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known according to its color by a variety of names.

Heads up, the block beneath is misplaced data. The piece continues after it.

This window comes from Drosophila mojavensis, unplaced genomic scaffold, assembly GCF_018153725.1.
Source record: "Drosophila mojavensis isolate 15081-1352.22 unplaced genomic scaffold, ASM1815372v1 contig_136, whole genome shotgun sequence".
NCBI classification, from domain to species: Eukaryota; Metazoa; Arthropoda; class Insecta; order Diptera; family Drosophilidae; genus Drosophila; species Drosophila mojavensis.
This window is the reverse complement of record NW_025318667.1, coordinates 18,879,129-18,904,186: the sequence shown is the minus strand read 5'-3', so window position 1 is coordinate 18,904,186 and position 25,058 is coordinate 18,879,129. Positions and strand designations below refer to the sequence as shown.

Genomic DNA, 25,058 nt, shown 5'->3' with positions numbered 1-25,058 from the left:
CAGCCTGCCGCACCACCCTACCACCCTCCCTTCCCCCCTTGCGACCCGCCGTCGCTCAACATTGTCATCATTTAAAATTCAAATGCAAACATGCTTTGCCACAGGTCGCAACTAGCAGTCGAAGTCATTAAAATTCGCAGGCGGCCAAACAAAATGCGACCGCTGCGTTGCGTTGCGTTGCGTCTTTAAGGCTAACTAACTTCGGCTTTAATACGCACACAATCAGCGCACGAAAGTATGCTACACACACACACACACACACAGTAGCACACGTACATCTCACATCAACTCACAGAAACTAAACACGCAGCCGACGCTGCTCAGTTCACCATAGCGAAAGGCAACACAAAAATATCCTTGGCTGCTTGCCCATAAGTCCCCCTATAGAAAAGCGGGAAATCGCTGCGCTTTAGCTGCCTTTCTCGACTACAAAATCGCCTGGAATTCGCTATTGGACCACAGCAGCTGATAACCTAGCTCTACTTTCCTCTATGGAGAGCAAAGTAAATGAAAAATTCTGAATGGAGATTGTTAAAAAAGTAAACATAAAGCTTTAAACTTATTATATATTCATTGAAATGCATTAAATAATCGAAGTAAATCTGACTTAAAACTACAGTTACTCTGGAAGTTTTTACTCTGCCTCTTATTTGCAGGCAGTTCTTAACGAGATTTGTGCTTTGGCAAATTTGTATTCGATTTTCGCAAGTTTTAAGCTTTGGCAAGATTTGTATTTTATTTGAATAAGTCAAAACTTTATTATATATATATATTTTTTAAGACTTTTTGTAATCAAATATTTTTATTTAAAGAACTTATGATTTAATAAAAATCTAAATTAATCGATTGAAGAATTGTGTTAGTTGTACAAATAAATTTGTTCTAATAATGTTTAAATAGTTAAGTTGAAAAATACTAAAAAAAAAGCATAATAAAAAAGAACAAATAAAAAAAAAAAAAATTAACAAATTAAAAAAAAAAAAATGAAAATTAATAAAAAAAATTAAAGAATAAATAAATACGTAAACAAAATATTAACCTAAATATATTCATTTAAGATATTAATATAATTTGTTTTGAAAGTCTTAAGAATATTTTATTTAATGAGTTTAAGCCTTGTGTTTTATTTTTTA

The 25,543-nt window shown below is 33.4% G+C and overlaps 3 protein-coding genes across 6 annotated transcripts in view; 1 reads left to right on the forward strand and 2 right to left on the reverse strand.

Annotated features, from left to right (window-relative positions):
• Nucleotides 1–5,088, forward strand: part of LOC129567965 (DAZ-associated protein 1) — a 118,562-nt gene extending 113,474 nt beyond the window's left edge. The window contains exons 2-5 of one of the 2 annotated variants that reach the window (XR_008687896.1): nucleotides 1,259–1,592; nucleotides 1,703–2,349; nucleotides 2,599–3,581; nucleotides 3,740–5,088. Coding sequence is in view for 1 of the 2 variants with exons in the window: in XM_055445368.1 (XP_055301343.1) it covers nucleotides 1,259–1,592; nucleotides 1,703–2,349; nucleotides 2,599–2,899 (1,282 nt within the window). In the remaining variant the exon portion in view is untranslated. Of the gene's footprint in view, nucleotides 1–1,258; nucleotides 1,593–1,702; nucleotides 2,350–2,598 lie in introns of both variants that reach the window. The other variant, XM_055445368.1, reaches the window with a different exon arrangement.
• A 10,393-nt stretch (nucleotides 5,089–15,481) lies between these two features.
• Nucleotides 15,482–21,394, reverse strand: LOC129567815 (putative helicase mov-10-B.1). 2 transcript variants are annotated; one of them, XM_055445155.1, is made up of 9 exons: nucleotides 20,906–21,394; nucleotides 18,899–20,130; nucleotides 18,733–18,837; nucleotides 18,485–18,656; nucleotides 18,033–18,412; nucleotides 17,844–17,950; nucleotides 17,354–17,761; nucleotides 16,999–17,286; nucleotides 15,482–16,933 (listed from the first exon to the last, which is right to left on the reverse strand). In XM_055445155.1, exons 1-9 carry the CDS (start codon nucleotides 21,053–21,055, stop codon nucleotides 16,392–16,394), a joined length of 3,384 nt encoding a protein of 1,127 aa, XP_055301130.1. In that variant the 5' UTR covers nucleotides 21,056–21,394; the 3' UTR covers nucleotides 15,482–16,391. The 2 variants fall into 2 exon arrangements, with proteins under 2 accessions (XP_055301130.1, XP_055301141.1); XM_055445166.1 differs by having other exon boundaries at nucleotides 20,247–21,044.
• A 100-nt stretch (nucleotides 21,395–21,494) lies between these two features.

The red is rubellite, the pale blue of bluish black is indicolite, the Berlin blue is called by jewelers Bra zibian emerald, and so on. "Tourmaline is found in separate crystals in the interstices of hard granitic looking rock. As a con sequence men with no means find it occasionally prof itable when they have leisure to dig down eight or ten feet on the off chance of finding some not very valuable bits," says C. S. George, deputy commis sioner, Ruby Mines District, Burma. "This system is called Käthe talk or Käthe system, after the idea of the original ruby diggings at Käthe. The next method is the ordinary Twinlon method of sinking a vertical shaft about four or five feet square. By custom the owner of the shaft is entitled to extend his workings underground anywhere to a radius of five fathoms from the center of the shaft. "The vein is formed by a vein of white, hard gran ite rock, in the interstices of which the tourmaline is found, at time adhering loosely to the rock, at others lying separate in the loose yellowish earth that is found with the granite. When a vein is once found it is followed up as far as possible, subject to the five fathom limit alluded to above. What, however, makes the mining so exciting and at the same time keeps the industry fluctuating is that the tourmaline crystals are only found intermittently in the vein. "One may get several in the length of one yard, and then they will unaccountably cease. Directly one man strikes a vein yielding crystals every one who can commences digging along the line of the vein, but is all a toss-up as to whether, when the vein is reached, there will be tourmaline therein. Adjoining Twinlons give absolutely different results, and it is calculated that at least two-thirds of the shafts sunk yield nothing at all, while only an occasional one is at all rich.' Of the sixty-two Twinlons at the time of Mr. George's visit only three were yielding, and of these only one had traces of the best quality stone. The veins are fairly deep down, none having ever been reached at a lesser depth than nine fathoms, while an ordinary depth is forty or fiftv cubits ; when the "vein" takes a downward direction it is followed as far as possible, but that is rarely over about sixty cubits, for at that depth the foulness of the air puts the lamps out. "The vein is said rarely, if ever, to show an out crop. •and it is a matter of pure speculation where •to dig," said Mr. George. As the whole place is covered with jungle, prospecting any way would be laborious. There have been three finds, each causing a rush. The first was seven years ago at Hpai Baing (Milaunggon), about a mile to the south of the pres ent place and near where the Chinese had worked formerly. The next was a year or two later at Htaukat, between Milaunggon and Sanka. Then there were three or four lean years, and then, early in 1905, one Konhkan struck a vein, near Sanka village, which has attracted the present growth of population to Maingnin, but, as explained above, though the area within one hundred yards of Konh kan's original shaft is honeycombed with pits, only ' three are yielding, and Konhkan's twin has ceased to yield. All the material dug out from the inside Twinlon is pulled up to the surface in small buckets, all worked by enormously long pivoted bamboos worked with a counter-poise, and the tourmaline is stored out of hand, the granitic fragments being piled in a wall around the mouth of the shaft. Digging For Tourmaline. London Globe: Tourmaline is a beautiful mineral Making Hard Times. Says diaries N. Crewdson, author and philos opher : The Great Power lets the sun shine ; it lets the rain fall ; it sprouts the seed planted in the earth. Man wants to work. A few financiers are now say ing, man must stop work and that the sun must shine and the rains must fall upon many unplowed fields, that when the grain be harvested the people shall have no money for their crops, and that many men who want to work must stop work and that every busi ness man and nearly all bankers themselves must suffer. Many writers wade through interminable pages without making their point so clear. Mr. Crewdson shows that some force has cornered the money and in so doing has stopped all the wheels of industry. The value that is in a product is all labor and when the potentates of a financial system withdraw from labor its compensation, production must cease. It is the power over money that a few men possess that renders the country and the world continuously insecure and though prudence preaches confidence, j t w jji not assert itself when it knows that the sys tern is endlessly gravitating the money of business into the hands of a few manipulators who cut. off the share of labor when there is not enough for both. It was in 1893 that William J. Bryan, then a mem ber of Congress, introduced a bill to secure National bank depositors from loss by providing a fund from which they could be reimbursed in case of bank fail Mr. Bryan has since seen no reason to repent. ure. He still believes in protecting bank depoistors and the public is paying attention to him now. fieri of New England. (Bliss Carman in Collier's Weekly.) It is the mellow season When gold enchantment lies On stream and road and woodland, To gladden soul's surmise. The little old gray homesteads Are quiet as can be, Among their stone-fenced orchards And meadows by the sea. Here lived the men who gave us The purpose that holds fast, The dream that nerves endeavor, The glory that shall last. Here strong as pines in winter And free as ripening corn, Our faith in fair ideals— Our fathers' faith—was born. Here shone through simple living, With pride in word and deed, And consciences of granite, The old New England breed. With souls assayed by hardship, Illumined, self-possessed, Strongly they lived, and left us Their passion for the best. On trails that cut the sunset, Above the last divide, The vision has not vanished, The whisper has not died. From Shasta to Katahdin, Blue Hill to Smoky Ridge, Still stand the just convictions That stood at Concord Bridge. Beneath our gilded revel, Behind our ardent boast, Above our young impatience To value least and most, Sure as the swinging compass To swerve at touch of need, Square to the world's four corners, Abides their fearless creed. Still fired with wonder-working, Intolerant of peers, Impetuous and sanguine After the hundred years, In likeness to our fathers, Beyond the safe-marked scope Of reason and decorum, We jest and dare and hope. Thank we the Blood that bred us, Clear fiber and clean strain— The Truth which straightly sighted Lets no one swerve again. And may almighty Goodness Give us the will to be As sweet as upland pastures And strong as wind at sea. After about a year of service, Commissioner Bal linger, of the general land office, has retired and Fred Dennet, his assistant, takes the chief place. This is so sudden as to cause the guessers to begin guess ing. - QJ_ASSIFIED DEPARTMENT, Classified advertisements for The Idaho Scimitar accepted at the following rates : One week 3 cents per word; one month 8 cents per word; charge 25 words. All advertising matter taken subject to approval. are minimum ASSAYERS. JAMES A. PACK—Assay Office and "Chemical Lab oratory. Prompt attention to samples by mail. 910 Idaho St., Boise, Idaho. ARCHITECTS. PROFITABLE BUILDING—The most stable, in dependent investment is a good building. To build a good building at a fair price, that will rent or sell, is a problem for experts. J. E. TOURTEL LOTTE & CO., Architects, Overland Block, Boise, will guarantee results. ATTORNEYS AT LAW. Chas. Clifton. Herbert A. Alden. ALDEN & CLIFTON, attorneys and counsellors at law. Office, rooms 1. and 2, 823J4 Main St. Mining, water right and corporation law special ties. Collection department. Boise, Idaho. MILTON G. CAGE, Attorney at Law, rooms 414 415 Overland Block, Boise, Idaho. General law practice in all State and U. S. Courts, Land Office and Interior Department. Also handle Land Scrip that will secure title to any vacant public land, un withdrawn and non-mineral, surveyed or unsur veyed, without residence or cultivation. HAWLEY, PUCKETT & HAWLEY (James IL Hawley, Wm. H. Puckett and Jess B. Hawley), attorneys at law. Rooms 5 to 10 Odd Fellows Block, Boise. RICHARDS & HAGA (J. H. Richards, Oliver O. Haga), attorneys and counsellors at law. Practice in all courts, state and Federal, in civil cases. First National Bank Building, Boise, Idaho. BANKS. THIS BANK IS EQUIPPED to transact a general banking business in all its branches and will, therefore, welcome accounts of banks, bankers, firms, corporations and individuals, to whom it assures courteous treatment and every facility con sistent with prudent and conservative banking methods. BOISE CITY NATIONAL BANK, Boise, Idaho. DENTISTS. DR. A. W. CATE, dentist. Rooms 9 and 10 Gem Building. Hours 9 a. m. to 12, and 1:30 to 5 p Ind. phone 482. Boise, Idaho. C. A. SOUTHWELL, D. D. S. Room 313 Overland Building. Office hours 9 to 12; 2 to 5. Bell phone 1382 red. Residence 1319 Warm Springs Ave., Boise Idaho. . m. EYE, EAR, NOSE AND THROAT. DR. ROBERT L. NOURSE. Practice limited to eye, ear, nose and throat. Office hours : 9:30 to 12; 2 to 5. Bell phone 571 red. Overland Block, Boise, Idaho. DR. L. WARDELL-BOECK, eye, ear, nose and throat specialist. Hours : 9-12 a. m. ; 2-5 p. m. Office 315 N. Eighth St., opposite Government Building. Residence 135 Warm Springs Ave. Both phones. Boise, Idaho. IDAHO PROPERTY WANTED. IDAHO PROPERTY wanted in exchange for prop erty in Minnesota, Nebraska, Iowa or Missouri. A good proposition for some one moving back. Address W. G., care Scimitar. PATENT ATTORNEY. A. H. BRICKENSTEIN, Patent Attorney, the only registered patent attorney in Idaho. Special at tention given to matters before the Government departments. General Practice. Office 332-333-334 Idaho Trust Bldg., Boise, Idaho.